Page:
Regulatory Context
The Additional Monitoring Tools (AMTs) were introduced by the Basel Committee on Banking Supervision with the first version of the revised Liquidity Framework in December 2010 (bcbs188).

The guidelines set by the Basel Committee have mostly remained unchanged in the latest version of the January 2013 text (bcbs238).

The European Banking Authority (EBA), in turn, addressed the topic and published in May 2013, a consultation paper entitled “Additional Liquidity Monitoring Metrics” and submitted the final version of the AMT framework in December 2013: “EBA final draft Implementing technical standards.” The entry into force of AMTs in the European Union is planned for July 1, 2015 with a 30 days remittance frequency until the end of 2015. AMTs will have to be delivered at a monthly frequency. The implementation of AMTs in other jurisdictions will depend on the interpretation by local regulators of the guidelines from the Basel Committee. For instance, in the US, the Federal Reserve Board issued in October 2013 a consultative document about Liquidity Coverage Ratio (LCR), but has not yet addressed the topic of monitoring tools.

Purposes of AMTs

AMTs promote recommended internal best practices into mandatory disclosure requirements.
Most of the topics covered by AMTs had already been described by the Basel Committee in “Principles for Sound Liquidity Risk Management and Supervision.” AMTs are part of the set of good practices that had to be followed by banks in order to manage liquidity risk. The metrics highlighted in Basel III documents were supposedly already captured in some form by banks for their risk management purposes; however, they were not reported to supervisory bodies. Moving forward, banks will be required to provide such information.

From an operational point of view, the AMTs appear to have been designed to monitor the areas of liquidity risk that fall outside the scope of LCR and Net Stable Funding Ratio (NSFR). In a way, AMTs could be seen as the “side wheels” of the liquidity framework: they are not binding metrics but they will ensure that all potentially useful liquidity data will be collected and immediately available to supervisors.

Scope of AMTs

The definition and the scope of AMTs differ between the Basel and the EBA texts:
  • In the Basel texts, “Monitoring tools” is a generic term encompassing all additional dashboards (including the maturity ladder and the asset encumbrance), which complement the liquidity ratios.
  • For EBA, “Monitoring Metrics” include the market driven indicators (so-called “Monitoring tools”) and the maturity ladder.

This article focuses on “Monitoring metrics” as defined by EBA.

Overview of AMTs
The Additional Monitoring Tools (AMTs) fall into two main categories. 

  1. The first part of the framework relies on maturity ladders, based on contractual data.
  2. The second set of monitoring metrics focus on identifying risks such as:
    • concentration of funding by counterparty
    • concentration of funding by product type
    • concentration of counterbalancing capacity by issuer/counterparty
    • prices for various lengths of funding
    • rollover of funding

Maturity Ladder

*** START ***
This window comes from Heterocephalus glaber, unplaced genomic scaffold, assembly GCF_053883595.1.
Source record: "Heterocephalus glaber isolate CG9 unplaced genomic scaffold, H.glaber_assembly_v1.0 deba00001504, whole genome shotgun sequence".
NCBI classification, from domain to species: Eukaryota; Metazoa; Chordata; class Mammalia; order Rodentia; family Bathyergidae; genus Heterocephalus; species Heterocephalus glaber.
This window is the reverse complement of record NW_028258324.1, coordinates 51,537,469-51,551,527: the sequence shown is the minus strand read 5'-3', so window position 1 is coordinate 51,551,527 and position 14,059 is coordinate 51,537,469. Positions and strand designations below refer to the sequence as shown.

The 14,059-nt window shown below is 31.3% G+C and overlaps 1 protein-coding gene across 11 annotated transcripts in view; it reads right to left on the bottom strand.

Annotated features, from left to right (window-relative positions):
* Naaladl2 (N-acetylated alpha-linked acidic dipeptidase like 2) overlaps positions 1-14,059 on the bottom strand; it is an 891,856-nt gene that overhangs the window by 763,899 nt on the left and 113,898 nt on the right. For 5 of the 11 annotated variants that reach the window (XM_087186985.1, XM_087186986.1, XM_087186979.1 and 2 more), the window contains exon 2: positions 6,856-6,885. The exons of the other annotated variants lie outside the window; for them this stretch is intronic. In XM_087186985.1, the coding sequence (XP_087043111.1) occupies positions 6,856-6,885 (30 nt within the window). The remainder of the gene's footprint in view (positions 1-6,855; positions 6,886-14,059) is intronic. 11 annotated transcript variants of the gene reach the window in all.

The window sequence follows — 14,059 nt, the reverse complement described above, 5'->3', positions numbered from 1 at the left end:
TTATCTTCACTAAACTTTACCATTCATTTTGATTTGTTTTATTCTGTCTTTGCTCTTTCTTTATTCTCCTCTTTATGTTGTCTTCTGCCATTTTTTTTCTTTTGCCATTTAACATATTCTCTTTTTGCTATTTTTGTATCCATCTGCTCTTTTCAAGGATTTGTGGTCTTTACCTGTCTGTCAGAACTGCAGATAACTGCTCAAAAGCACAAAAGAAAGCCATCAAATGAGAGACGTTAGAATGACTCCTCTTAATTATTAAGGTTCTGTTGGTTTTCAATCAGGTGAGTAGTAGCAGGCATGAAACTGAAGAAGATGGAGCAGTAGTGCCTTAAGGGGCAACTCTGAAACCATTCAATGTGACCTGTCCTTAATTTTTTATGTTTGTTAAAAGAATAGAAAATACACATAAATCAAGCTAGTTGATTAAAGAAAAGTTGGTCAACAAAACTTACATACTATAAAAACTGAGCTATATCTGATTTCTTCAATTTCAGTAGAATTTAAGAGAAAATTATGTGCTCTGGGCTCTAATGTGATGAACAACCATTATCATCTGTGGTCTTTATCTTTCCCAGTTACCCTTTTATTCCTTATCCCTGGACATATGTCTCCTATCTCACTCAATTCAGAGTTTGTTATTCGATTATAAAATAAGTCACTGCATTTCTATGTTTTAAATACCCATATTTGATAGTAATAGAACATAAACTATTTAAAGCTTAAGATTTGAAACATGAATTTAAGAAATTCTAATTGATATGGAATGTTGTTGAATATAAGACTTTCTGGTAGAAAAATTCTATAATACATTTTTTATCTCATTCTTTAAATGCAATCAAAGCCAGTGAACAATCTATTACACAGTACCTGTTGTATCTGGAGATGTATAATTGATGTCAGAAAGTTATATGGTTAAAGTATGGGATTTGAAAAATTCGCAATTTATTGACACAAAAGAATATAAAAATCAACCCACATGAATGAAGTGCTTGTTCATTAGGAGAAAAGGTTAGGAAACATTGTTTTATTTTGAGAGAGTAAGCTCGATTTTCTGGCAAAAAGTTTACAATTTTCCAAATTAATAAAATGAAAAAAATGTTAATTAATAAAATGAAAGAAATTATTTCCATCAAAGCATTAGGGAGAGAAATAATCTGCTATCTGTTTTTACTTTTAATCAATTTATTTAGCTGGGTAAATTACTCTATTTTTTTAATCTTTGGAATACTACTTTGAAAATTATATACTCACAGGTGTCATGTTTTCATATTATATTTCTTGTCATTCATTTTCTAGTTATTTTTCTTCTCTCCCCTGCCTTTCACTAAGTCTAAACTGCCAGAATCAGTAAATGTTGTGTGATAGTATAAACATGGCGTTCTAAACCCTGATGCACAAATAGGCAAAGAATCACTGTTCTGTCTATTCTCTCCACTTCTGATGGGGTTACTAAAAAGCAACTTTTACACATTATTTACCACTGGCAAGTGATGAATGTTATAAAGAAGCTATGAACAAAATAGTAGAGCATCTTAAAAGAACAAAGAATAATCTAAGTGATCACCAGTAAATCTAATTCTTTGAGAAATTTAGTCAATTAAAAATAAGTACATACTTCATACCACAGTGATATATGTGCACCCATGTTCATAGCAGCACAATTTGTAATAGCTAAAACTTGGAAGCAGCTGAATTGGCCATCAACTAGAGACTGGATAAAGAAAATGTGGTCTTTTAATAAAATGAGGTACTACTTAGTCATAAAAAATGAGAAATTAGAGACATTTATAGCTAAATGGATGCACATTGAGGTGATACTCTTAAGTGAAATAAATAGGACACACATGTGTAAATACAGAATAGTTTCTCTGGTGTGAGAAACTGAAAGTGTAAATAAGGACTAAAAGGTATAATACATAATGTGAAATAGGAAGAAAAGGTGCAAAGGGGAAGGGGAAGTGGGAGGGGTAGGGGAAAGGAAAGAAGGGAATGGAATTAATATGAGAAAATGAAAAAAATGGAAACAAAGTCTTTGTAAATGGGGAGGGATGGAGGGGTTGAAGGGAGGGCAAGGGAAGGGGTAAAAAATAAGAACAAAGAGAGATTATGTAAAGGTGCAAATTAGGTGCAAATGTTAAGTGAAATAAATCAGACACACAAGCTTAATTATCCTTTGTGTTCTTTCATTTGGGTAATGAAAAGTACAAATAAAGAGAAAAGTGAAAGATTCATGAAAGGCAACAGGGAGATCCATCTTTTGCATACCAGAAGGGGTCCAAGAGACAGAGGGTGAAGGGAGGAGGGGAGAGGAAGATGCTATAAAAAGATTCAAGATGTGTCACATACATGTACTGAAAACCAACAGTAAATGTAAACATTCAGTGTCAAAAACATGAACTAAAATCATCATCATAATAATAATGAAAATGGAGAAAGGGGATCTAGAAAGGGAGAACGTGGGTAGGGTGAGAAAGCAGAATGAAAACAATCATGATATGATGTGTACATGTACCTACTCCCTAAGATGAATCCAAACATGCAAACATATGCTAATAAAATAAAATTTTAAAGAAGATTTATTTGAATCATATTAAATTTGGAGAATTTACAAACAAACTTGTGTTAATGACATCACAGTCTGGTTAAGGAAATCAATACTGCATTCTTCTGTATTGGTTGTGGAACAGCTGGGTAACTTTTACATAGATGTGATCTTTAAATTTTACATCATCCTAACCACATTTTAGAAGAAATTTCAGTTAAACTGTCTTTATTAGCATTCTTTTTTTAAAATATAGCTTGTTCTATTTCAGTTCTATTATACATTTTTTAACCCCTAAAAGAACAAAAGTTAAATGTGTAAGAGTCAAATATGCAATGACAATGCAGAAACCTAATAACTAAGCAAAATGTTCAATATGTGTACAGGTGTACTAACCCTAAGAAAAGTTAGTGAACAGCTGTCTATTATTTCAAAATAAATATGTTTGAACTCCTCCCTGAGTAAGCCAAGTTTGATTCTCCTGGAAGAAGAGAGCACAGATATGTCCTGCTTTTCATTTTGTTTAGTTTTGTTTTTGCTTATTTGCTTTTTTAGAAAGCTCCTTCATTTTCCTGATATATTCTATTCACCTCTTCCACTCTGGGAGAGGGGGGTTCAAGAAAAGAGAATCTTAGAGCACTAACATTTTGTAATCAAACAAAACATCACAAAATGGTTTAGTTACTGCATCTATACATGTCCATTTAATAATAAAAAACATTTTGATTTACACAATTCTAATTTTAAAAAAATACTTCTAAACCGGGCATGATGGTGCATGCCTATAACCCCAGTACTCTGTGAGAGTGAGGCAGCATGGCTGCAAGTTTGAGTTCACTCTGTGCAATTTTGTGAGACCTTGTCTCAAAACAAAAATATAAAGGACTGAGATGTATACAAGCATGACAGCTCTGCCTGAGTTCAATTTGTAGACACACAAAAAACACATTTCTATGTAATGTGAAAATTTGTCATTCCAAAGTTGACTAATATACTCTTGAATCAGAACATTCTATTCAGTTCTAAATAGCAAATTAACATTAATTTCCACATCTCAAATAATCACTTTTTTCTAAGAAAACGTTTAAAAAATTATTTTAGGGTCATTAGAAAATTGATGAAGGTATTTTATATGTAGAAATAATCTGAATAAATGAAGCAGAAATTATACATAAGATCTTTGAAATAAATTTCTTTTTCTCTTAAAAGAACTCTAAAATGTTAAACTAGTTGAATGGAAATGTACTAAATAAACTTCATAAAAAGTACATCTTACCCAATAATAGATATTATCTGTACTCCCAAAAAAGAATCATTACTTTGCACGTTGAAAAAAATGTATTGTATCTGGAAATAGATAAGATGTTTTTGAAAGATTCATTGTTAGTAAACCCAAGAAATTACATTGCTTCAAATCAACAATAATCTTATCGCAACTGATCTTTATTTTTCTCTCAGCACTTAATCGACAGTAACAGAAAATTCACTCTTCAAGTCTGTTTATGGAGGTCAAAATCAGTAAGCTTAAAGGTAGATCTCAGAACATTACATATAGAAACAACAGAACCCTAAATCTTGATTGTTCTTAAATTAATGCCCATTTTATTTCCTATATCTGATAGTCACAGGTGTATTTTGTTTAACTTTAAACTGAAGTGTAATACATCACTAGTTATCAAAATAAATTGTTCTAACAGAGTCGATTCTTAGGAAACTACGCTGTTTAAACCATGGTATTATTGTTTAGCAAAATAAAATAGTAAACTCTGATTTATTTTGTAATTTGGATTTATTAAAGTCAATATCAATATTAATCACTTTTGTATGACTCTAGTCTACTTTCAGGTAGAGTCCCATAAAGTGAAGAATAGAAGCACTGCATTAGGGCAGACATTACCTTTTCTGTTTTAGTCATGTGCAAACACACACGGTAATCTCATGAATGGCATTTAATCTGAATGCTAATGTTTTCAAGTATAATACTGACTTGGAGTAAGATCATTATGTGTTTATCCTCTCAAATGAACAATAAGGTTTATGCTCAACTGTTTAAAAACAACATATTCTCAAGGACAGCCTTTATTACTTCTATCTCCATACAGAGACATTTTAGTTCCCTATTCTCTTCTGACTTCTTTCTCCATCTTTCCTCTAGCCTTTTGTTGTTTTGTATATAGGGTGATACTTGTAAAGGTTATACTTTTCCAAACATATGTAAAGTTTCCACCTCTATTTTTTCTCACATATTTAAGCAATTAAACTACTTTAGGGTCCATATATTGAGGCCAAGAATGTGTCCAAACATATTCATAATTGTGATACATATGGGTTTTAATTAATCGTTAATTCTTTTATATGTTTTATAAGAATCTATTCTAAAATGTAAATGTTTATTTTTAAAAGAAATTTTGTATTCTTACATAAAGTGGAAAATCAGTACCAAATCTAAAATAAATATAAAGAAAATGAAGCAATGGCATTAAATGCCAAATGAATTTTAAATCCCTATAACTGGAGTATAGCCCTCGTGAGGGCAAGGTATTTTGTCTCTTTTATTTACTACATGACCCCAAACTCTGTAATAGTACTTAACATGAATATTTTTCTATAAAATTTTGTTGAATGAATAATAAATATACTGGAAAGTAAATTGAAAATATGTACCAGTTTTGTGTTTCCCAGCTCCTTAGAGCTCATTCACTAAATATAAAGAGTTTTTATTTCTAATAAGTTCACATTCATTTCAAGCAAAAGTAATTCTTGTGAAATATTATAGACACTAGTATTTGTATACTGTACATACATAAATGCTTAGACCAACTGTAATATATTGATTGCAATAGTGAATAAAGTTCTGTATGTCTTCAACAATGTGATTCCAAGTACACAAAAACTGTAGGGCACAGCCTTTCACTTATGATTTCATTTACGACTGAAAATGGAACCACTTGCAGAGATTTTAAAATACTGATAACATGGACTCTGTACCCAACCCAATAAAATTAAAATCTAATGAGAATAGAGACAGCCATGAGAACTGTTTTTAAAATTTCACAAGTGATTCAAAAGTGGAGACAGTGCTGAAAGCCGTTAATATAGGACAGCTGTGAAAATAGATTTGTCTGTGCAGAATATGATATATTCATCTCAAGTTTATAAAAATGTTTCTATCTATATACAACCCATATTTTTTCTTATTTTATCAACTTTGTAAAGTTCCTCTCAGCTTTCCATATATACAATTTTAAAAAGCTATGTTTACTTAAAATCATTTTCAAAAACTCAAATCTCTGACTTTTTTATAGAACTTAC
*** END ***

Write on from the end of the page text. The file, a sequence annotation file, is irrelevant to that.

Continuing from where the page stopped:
The first part of the framework could be described as an “extension” of LCR and NSFR.

Banks will be required to communicate to supervisors a detailed dashboard presenting their contractual outflows / inflows arising from their current liabilities / assets over a 10-year maturity ladder (that is to say, markedly beyond 1-month or 1-year time horizon of the two liquidity ratios). The global mechanism is the same as for LCR, as any mismatches between outflows and inflows is expected to be compensated by a counterbalancing capacity.

The contractual maturity ladders will highlight any maturity mismatch and provide detailed insights into the extent to which a bank relies on maturity transformation.

The maturity ladder compared to LCR and NSFR – a long-term perspective

The need for regulatory long-term liquidity projections may lead banks to adapt their funding strategy, increase their focus on the long term and possibly review their internal liquidity pricing grids – which are commonly flat beyond a 6 or 7 year-horizon.

For example, the requirement to produce the same dashboard for each significant area of the organization may compel banks to strengthen their funding plans in foreign currencies. European banks which have implemented alternative strategies to keep access to the USD market during the liquidity turmoil will probably have to define new long-term approaches to secure their funding in the key currencies (e.g. long term cross currency interest rate swaps).

According to the May 2013 Consultation Paper, the contractual maturity ladder was supposed to be complemented by a forecast of inflows and outflows over the same horizon. The behavioral maturity ladder was removed in the final version of the text. Supervisory expectations around behavioral assumptions and their applications, as described in May 2013, were uncertain. The reliability of such long-term projections is uncertain. And it was unclear how the regulatory bodies plan would have handled situation(s) where a forecast from a given bank deviates markedly from the general consensus.

Complementary Metrics
The second part of the framework embodies a significant shift in the focus of supervisors.

Some of this data (such as the distribution and the cost of funding) can be considered highly confidential and do not resemble the kind of data usually required by supervisors.

Four new dashboards have been defined and address the following key questions:

A considerable data collection effort
Globally, the AMTs leverage standard internal tools, but they would require a strong enhancement in respect to:

  • Maturity: For example, liquidity gaps on contractual and dynamic maturities are typically based on a series of maturity bands, ranging from a 1 month to 5-year maturity horizon.
  • Frequency: The frequency of the production of these indicators is not necessarily monthly and may be produced at a slower frequency – typically half-yearly, for long-term indicators.